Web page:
The Caliche Times Vol 2, No 3 8/31/99
Papiermache Nests and Aliens
We like to talk about dry weather, low stock water and dusty roads during droughty times but one final observation of things that are different has to do with changes in spider habits. Days when the temperature has been between 100 and 107 degrees, of which there have been many this month of August, the tan orb weaver spiders(Furrow and Barn Spiders) have been hanging down off the buildings out of their daytime hiding places. The black widow spiders, in great abundance, are normally not easy to see in the day time but are out in the middle of their web and very obvious during the day. I guess it is just to hot to go to go to bed and pull up the covers. We have also seen changes in other insects, such as the red and yellow wasps (city dudes call them bees) thats OK, no offense intended thats just the way it is, wasps are wasps and bees are bees . They (the wasps) have not been able to build large nests like they normally do. Maybe because they would have to haul water from long distances to make papiermache nests. These wasps like to mix a little cedar bark shavings, water and spit together to build the very nice and durable honeycomb nest to raise their young in. Their nests have been very small and the wasps have a "I dont care attitude" during this hot weather. This has made the wasp-killing hornets very happy. They have been working full time dragging the unsuspecting wasps into their small tunnel in the ground where they are stored in suspended animation until the wasp killers eggs hatch and begin to feed on them. If you have seen the movie "Alien" you have a good mental picture of this "cocoon and suspended animation process." The mud daubers also collect all the small spiders that they can shove into their clay, honey-comb structured nests and then lay eggs in with the spiders. When the eggs hatch the larva feed on the spiders which are still alive. Im glad they have an appetite for spiders --- its like the fellow from Louisiana said that works for me "You would have to make a lot of gumbo to get rid of them yourself." He said, "You know, if you order gumbo down in Louisiana and it tastes good you dont ever ask questions about the ingredients." I said, "Im glad to hear that and I will try to remember it too." I figure he is an authority on the subject since he worked in the oil field down there.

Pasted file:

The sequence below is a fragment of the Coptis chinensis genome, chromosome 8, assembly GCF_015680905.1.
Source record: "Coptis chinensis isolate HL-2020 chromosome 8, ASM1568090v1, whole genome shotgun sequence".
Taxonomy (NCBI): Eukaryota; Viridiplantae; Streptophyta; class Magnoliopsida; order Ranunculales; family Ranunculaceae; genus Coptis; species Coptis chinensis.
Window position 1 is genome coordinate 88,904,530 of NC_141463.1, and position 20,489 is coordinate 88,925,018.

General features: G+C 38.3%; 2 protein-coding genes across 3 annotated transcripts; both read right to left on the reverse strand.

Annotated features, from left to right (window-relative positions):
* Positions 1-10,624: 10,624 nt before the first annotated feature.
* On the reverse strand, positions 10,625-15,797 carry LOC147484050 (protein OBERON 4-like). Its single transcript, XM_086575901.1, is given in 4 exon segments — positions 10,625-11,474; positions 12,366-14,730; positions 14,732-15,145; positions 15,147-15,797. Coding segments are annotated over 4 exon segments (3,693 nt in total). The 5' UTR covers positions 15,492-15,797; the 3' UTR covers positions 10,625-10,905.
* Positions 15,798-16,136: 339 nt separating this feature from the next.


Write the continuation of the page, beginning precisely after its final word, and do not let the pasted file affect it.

Giant Mud Daubers
Made a mistake the other day and started watering the yard to see what would happen. Next thing that happened was Barn Swallows came along and used the mud to build nests under the porch. They hadnt been able to find enough mud until then. What a mess, if they could just be a little more careful and not drop mud on the car it wouldnt be such a deal to put up with.
The Cow That Got Caught